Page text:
The Cassette Chronicles – Firehouse’s self-titled debut

 

By JAY ROBERTS

The Cassette Chronicles is a continuing series of mini reviews and reflections on albums from the 1980’s and 1990’s. The aim of this series is to highlight both known and underappreciated albums from rock, pop and metal genres from this time period through the cassette editions of their releases. Some of the albums I have known about and loved for years, while others are new to me and were music I’ve always wanted to hear. There will be some review analysis and my own personal stories about my connection with various albums. These opinions are strictly my own and do not reflect the views of anyone else at Limelight Magazine.

Full page magazine advertisement for the self-titled debut by Firehouse.

FIREHOUSE – FIREHOUSE (1990)

I HATE FIREHOUSE!

That was a rallying cry for me for any number of years. That gawdawful “Love of a Lifetime” ballad really killed any chance for me to like the band back in the day.

But a funny thing happened about 18 months or so ago. I finally got off my duff and listened to a full Firehouse album. I wrote about the band’s Hold Your Fire release for The Cassette Chronicles in December 2018 and overall, I really enjoyed it.

So the blind hatred softened a lot. But it’s been a while since I’ve been tempted to try and listen to any of their other releases. First off, they aren’t exactly easy to find on cassette these days and then there was the slight fear that Hold Your Fire would be a one-off exception to the admittedly self-made rule.

But on the occasion of the 30th anniversary of the band’s self-titled debut album’s release, I figured it was about time I checked out where it all started for the band.

The Firehouse album ended up featuring four songs that were released as singles. While three of them did make some noise on the charts, it was the one that didn’t chart that I ended up thinking the most of overall. “Shake & Tumble” may not have thrilled the singles chart people but there is a darn good edginess to the song that made it stand out to me.

As for the other three singles, you had what have become some of Firehouse’s best known (and loved) songs like “All She Wrote”, “Don’t Treat Me Bad” and of course, the ballad which I mentioned at the top of this piece.

While “Love of a Lifetime” may have found the most success (it hit #5), you will never convince me that it is anything other than a total crapfest. Now you may chalk that up to the fact that I’m never going to be confused as a great romantic, but my skin crawls and my teeth ache whenever I hear this damn song.

But I will say that the other two songs have kind of grown on me a bit over the years. I didn’t think much of “All She Wrote” originally but I’ve come to appreciate the song a lot more than I ever did before now. With “Don’t Treat Me Bad”, there’s an undeniable hook to the song that gets inside you for some reason. Again, the song has grown on me over the years.

The strange thing about the first side of the cassette is how fast moving each song is. There isn’t much rest for the weary as each song rocks out. I didn’t think a whole lot of the opening track “Rock On The Radio”, which I might put down to the song’s overlong and boring intro. But when I got to the last two songs on Side One, I started thinking to myself that the strength of this album seemed to lay with the album tracks over the singles.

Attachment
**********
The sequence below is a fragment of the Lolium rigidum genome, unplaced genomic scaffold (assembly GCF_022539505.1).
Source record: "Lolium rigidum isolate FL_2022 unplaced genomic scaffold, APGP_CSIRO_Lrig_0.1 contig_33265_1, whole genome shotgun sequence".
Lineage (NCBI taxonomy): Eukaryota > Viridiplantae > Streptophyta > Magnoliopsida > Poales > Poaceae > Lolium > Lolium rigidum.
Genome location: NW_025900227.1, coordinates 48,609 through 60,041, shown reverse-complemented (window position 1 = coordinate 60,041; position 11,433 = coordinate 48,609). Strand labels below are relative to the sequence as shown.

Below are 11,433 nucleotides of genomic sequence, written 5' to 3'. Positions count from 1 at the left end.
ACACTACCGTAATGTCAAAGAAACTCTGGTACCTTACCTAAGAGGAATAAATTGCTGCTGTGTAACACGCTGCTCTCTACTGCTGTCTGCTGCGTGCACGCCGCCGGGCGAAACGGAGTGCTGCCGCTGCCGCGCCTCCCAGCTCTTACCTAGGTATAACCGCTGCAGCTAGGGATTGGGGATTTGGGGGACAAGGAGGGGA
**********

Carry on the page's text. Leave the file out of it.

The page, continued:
On “Oughta Be A Law”, the way the band used the big backing vocal sound to enhance the chorus really gave the song a lift. Meanwhile, “Lover’s Lane” was a purely killer aggressive sounding rocker. It ended up as one of my preferred tracks on the album.

The second side of the album started off a bit slow with the intro on “Home Is Where The Heart Is” but the song’s tempo picked up soon afterwards and it became a solid rock track.

I liked the more slow burning groove oriented feel to “Don’t Walk Away”. The instrumental “Seasons Of Change” was adeptly written and performed but I can’t help feeling it was a little out of place on this album for some reason. Still, it was a decent track and guitarist Bill Leverty certainly earned any and all kudos that comes his way for this track and throughout the Firehouse album.

As with Side One, the standout songs on Side Two were album cuts. Singer C.J. Snare’s elastic vocal scream at the start of “Overnight Sensation” got that track off to a rousing start that continued right to the finish. The album’s closing track “Helpless” is another ballsy rocker that brings things to a frenzied finish and quickly became another track I just couldn’t help but love.

So remember when I said that I was a card-carrying member of the “I HATE FIREHOUSE” club? I may have been overstating things a bit due to an overabundance of pure musical ignorance. While I am not a fan of the band’s ballads in the least, when they cut loose, they really come up with some fiery rock and roll songs that are full of aggressive hooks and loads of melody.

It may have taken me waiting 30 years to get around to it, but I think I just might actually like the band a hell of a lot than I could ever have imagined. You just need to listen to this album for evidence as to my evolving opinion about the band.

NOTES OF INTEREST: The band got loads of recognition and critical acclaim for the Firehouse album. The release went to #21 on the album chart and was certified double platinum.

The song “Don’t Walk Away” was used in the Mickey Rourke film The Wrestler.

The band has released eight studio albums, though they haven’t put a new release since 2011. There was a 1999 live album and there’s been three greatest hits releases as well.

 

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